SXSW: The End of Us takes a mostly light-hearted approach to COVID-19 and Quarantine

More happened in 2020 than this breakup comedy addresses. 
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Nick and Leah argue the merits of wearing a mask on a jog. // Photo by Henry Loevner, Steven Kanter

Perhaps there will come a time when “too soon” no longer applies to stories about COVID-19, but it’s not today. The End of Us is the second dramatized COVID-19 film I’ve seen in three months after Songbird released in December. While The End of Us steers away from the offensive nature of Songbird, the film’s limited scope means it misses some key elements that contributed to the trauma of last year. 

Just before lockdown happens, Leah (Ali Vingiano) and Nick (Ben Coleman) break up. With rumblings of a lockdown on the horizon in Los Angeles and ever-increasing COVID-19 cases, Nick has nowhere to go, so the exes buckle down and try to create boundaries in their small LA apartment. Coleman and Vingiano have great chemistry and for that reason, The End of Us works as a watchable break-up comedy. 

The film takes place from March through the end of May, 2020. Just like in real life, the rumblings of COVID-19 cases start small, until lockdown is suddenly upon Leah and Nick. Work from home begins, people are let go, and connections with friends and family move to Zoom calls and FaceTime. Leah and Nick read all the same news headlines we did. They go through the same cleaning routines, social distance meetups with friends and weird quarantine hobbies that became trends. It’s all very recognizable. In these aspects, The End of Us does pretty well.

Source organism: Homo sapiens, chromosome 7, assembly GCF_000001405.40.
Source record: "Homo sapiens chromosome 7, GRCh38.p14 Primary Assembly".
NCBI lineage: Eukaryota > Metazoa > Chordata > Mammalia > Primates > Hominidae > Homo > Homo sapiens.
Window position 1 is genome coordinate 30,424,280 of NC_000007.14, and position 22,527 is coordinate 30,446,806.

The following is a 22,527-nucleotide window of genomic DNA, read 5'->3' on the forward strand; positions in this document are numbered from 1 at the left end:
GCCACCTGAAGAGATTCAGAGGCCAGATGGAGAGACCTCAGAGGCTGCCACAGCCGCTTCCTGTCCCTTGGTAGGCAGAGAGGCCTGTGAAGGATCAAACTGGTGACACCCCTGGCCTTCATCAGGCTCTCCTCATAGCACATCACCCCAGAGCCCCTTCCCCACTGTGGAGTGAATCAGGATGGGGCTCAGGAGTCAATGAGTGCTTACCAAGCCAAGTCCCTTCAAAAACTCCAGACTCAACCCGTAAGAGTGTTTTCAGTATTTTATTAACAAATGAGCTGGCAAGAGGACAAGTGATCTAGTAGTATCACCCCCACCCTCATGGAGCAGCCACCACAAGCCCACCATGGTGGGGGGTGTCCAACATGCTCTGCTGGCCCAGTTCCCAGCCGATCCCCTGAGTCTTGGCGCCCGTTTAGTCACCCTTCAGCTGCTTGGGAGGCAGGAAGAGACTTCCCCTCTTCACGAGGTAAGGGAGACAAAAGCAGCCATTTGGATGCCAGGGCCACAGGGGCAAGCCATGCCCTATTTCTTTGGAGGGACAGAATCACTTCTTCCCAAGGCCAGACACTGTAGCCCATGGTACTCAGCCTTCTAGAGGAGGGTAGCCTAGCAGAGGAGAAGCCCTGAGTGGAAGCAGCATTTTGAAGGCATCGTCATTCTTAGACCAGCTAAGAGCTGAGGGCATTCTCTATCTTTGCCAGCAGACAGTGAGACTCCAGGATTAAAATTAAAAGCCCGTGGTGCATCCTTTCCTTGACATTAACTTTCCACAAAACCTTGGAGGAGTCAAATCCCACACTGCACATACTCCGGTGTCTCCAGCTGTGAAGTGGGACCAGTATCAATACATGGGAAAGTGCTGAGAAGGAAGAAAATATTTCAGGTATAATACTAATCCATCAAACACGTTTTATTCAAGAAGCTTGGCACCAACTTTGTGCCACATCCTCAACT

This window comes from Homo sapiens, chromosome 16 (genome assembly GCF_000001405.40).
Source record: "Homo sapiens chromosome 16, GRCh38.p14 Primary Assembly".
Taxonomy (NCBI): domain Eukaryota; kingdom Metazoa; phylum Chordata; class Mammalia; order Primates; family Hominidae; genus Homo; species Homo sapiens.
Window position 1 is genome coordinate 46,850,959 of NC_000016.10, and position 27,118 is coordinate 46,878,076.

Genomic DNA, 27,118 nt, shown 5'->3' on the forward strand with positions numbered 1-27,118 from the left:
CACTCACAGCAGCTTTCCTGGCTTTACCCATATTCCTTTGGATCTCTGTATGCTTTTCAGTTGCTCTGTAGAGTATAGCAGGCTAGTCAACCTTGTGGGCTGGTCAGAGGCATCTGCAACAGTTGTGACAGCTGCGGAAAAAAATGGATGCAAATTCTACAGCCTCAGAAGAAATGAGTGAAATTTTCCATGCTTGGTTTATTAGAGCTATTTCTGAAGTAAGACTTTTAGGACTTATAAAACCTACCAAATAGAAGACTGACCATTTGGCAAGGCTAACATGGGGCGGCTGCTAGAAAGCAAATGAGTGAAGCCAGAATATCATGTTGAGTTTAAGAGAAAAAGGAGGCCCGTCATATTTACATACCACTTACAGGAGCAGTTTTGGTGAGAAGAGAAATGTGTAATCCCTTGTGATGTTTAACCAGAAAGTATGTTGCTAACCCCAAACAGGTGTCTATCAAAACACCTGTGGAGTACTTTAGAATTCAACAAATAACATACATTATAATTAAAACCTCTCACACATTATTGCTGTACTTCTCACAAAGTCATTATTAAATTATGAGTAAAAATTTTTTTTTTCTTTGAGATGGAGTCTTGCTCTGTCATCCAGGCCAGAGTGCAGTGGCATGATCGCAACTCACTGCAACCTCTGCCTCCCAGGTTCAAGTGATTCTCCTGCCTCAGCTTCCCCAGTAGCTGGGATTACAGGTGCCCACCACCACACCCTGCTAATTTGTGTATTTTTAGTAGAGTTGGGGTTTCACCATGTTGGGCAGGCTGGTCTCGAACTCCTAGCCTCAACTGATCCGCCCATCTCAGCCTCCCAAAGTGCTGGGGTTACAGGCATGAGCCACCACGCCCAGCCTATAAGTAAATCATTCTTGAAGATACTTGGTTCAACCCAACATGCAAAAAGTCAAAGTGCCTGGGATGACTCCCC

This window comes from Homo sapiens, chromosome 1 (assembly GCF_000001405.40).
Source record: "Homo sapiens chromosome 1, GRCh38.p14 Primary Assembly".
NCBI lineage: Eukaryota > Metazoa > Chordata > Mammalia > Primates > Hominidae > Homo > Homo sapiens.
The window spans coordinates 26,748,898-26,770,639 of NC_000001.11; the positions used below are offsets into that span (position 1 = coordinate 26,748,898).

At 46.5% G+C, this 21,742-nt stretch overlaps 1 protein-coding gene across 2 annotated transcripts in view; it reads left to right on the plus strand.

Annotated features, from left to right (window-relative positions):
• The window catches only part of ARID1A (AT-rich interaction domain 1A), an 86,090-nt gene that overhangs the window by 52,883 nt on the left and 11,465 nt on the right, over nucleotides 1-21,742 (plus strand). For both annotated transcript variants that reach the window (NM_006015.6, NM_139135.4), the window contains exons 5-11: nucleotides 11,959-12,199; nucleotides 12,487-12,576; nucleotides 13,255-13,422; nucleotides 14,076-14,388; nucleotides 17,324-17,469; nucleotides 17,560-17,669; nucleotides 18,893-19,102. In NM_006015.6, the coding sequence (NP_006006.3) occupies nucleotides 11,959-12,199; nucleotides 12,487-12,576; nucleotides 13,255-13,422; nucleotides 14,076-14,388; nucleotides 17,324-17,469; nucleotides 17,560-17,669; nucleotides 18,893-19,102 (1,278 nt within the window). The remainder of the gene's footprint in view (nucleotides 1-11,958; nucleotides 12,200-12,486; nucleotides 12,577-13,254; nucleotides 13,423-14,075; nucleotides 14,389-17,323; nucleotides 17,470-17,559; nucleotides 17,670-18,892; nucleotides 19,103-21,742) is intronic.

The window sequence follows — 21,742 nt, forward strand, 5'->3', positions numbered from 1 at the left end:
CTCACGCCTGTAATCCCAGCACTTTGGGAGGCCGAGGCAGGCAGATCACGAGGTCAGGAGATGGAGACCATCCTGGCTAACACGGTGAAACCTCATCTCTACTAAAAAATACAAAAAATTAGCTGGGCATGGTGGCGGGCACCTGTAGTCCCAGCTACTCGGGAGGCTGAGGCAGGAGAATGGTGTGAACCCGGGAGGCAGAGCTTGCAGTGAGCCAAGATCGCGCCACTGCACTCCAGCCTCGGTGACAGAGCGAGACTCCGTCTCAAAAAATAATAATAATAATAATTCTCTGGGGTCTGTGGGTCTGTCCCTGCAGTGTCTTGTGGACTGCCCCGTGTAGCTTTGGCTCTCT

However, the things it doesn’t touch on are even more glaring. The End of Us concludes just before Black Lives Matter protests started happening. The virus and the fight for racial justice is an important intersection of the events from 2020. Perhaps it’s outside of the film’s scope, and with two white leads, it wasn’t going to offer much introspection. However, the film has still been released in a post-2020 world, where those events did occur. It’s hard not to take notice of what’s missing.Last year was a lot. This year is still a lot. We’re continuing to recover from a lot of hurt over the past 12 months. There are so many different experiences people went through that The End of Us fails to consider. Instead, it offers a pretty bland look at a traumatic experience the entire world went through, and doesn’t really have a lot to offer in terms of a resolution or reflection on those events.

Categories: Culture